Thus it is ever with men. Had two or three of those shells been first thrown without effect, as might very well have happened under the circumstances, none there would have cared for the risk they were running; but the chance explosion which had occurred, presented so vivid a picture of the danger, dormant and remote as it really was, as to throw the entire crew of the Swash into a frenzy of exertion.

Nor was the vessel at all free from danger. On the contrary, she ran very serious risk of being destroyed, and in some degree, in the very manner apprehended. Perceiving that Spike was luffing up through one of the passages nearest the reef, which would carry him clear of the group, a long distance to windward of the point where he could only effect the same object, the commander of the sloop-of-war opened his fire in good earnest, hoping to shoot away something material on board the Swash, before she could get beyond the reach of his shot. The courses steered by the two vessels, just at that moment, favoured such an attempt, though they made it necessarily very short-lived.

While the Swash was near the wind, the sloop-of-war was obliged to run off to avoid islets ahead of her, a circumstance which, while it brought the brig square with the ship's broadside, compelled the latter to steer on a diverging line to the course of hei chase. It was in consequence of these facts, that the sloopof-war now opened in earnest, and was soon canopied in the smoke of her own fire.

Great and important changes, as has been already men. tioned, have been made in the armaments of all the smaller cruisers within the last few years. Half a generation since, a ship of the rate—we do not say of the size—of the vessel which was in chase of Spike and his craft, would not have had it in her power to molest an enemy at the distance these two vessels were now apart. But recent improvements have made ships of this nominal force formidable at nearly a league's distance; more especially by means of their Paix. hans and their shells.

For some little time the range carried the shot directly over the islet of the tent; Jack Tier and Rose, both of whom were watching all that passed with intense interest, standing in the open air the whole time, seemingly with no concern for themselves, so absorbed was each, notwithstanding all that had passed, in the safety of the brig. As for Rose, she thought only of Harry Mulford, and of the danger he was in by those fearful explosions of the shells. Her quick in. tellect comprehended the peculiar nature of the risk that was incurred by having the flour-barrels on deck, and she could not but see the manner in which Spike and his men were tumbling them into the water, as the quickest manner of getting rid of them. After what had just passed between Jack Tier and his commander, it might not be so easy to account for his manifest, nay, intense interest in the escape of the Swash. This was apparent by his troubled countenance, by his exclamations, and occasionally by his openly expressed wishes for her safety. Perhaps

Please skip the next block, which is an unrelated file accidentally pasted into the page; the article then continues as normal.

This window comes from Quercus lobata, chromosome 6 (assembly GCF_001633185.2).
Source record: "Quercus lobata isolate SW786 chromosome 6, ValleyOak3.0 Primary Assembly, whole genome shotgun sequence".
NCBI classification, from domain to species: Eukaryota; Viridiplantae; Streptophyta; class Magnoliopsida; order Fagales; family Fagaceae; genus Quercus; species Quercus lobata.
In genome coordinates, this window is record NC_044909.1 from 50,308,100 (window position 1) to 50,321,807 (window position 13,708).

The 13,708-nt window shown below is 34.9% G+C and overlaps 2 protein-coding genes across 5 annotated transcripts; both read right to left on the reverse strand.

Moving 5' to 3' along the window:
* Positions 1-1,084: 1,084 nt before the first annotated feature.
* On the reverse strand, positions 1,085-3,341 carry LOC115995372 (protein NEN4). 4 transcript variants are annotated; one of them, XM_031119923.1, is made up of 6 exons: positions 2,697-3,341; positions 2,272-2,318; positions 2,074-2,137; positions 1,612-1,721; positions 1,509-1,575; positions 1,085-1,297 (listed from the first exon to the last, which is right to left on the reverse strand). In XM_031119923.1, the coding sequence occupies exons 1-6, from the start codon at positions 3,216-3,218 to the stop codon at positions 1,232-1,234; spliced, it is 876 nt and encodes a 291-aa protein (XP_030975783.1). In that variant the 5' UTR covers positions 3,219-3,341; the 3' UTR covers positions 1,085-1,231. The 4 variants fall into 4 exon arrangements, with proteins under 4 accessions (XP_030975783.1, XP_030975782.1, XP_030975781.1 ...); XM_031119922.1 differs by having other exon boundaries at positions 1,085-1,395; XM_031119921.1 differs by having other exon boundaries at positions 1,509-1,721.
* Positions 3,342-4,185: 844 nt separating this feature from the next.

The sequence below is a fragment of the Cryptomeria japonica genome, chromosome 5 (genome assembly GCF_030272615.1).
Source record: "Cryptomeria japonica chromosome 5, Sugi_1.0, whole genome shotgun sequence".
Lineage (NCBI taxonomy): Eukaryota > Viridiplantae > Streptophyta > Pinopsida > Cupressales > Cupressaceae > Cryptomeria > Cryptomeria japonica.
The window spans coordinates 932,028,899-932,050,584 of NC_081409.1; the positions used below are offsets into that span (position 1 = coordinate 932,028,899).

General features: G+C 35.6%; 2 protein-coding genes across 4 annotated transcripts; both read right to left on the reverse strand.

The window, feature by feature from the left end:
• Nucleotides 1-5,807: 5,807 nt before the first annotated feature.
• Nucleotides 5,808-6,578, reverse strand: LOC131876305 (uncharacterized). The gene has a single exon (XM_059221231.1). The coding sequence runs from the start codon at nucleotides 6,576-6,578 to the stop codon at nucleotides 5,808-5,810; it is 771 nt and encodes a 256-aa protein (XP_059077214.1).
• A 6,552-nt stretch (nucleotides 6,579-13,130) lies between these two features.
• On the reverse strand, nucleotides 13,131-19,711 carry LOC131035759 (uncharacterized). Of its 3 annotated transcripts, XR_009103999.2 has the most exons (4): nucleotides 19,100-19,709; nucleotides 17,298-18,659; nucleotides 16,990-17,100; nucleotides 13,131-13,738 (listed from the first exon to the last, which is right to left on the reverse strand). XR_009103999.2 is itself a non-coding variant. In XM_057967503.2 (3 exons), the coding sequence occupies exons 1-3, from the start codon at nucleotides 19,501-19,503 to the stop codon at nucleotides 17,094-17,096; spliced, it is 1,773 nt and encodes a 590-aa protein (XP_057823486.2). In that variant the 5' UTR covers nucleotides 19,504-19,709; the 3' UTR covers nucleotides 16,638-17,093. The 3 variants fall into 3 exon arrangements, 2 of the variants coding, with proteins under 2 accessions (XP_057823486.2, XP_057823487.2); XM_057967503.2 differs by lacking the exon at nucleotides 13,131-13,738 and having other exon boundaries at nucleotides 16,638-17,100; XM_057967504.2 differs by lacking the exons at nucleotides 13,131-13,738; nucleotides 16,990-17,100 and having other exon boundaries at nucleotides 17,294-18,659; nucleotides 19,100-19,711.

Perhaps it was no more than the interest the seaman is so apt to seel in the craft in which he has so long sailed, and which to him has been a home, and of which Mulsord exhibited so much, in his strug gles between feeling and conscience-between a true and a false duty.

As for Spike and his people, we have already mentioned their efforts to get rid of the powder. Shell after shell ex. ploded, though none very near the brig, the ship working her guns as if in action. At length the officers of the sloopof-war detected a source of error in their aim, that is of very common occurrence in sea-gunnery. Their shot had been thrown to ricochet, quartering a low, but very regular succession of little waves. Each shot striking the water at an acute angle to its agitated surface, was deflected from a straight line, and described a regular curve toward the end of its career; or, it might be truer to say, an irregular curvature, for the deflection increased as the momentum of the missile diminished.

No sooner did the commanding officer of the sloop-of-war discover this fact, and it was easy to trace the course of the shots by the jets of water they cast into the air, and to see as well as to hear the explosions of the shells, than he ordered the guns pointed more to windward, as a means of counteracting the departure from the straight lines. expedient succeeded in part, the solid shot falling much nearer to the brig the moment the practice was resorted to. No shell was fired for some little time after the new order was issued, and Spike and his people began to hope these terrific missiles had ceased their annoyance. The men cheered, finding their voices for the first time since the danger had seemed so imminent, and Spike was heard animating them to their duty. As for Mulford, he was on the coach-house deck, working the brig, the captain having confided to him that delicate duty, the highest proof he could furnish of con. fidence in his seamanship. The handsome young mate had just made a half-board, in the neatest manner, shoving the brig by its means through a most difficult part of the passage, and had got her handsomely filled again on the same tack, looking right out into open water, by a channel through which she could now stand on a very easy bowline. Everything seemed propitious, and the sloop-of-war's solid shot began to drop into the water, a hundred yards short of the brig. In this state of things one of the Paixhans belched forth its angry flame and sullen roar again. There was no mistaking the gun. Then came its mass of iron, a globe that would have weighed just sixty-eight pounds, had not sufficient metal been left out of its interior to leave a cavity to contain a single pound of powder. Its course, as usual, was to be marked by its path along the sea, as it bounded, half a mile at a time, from wave lo wave. Spike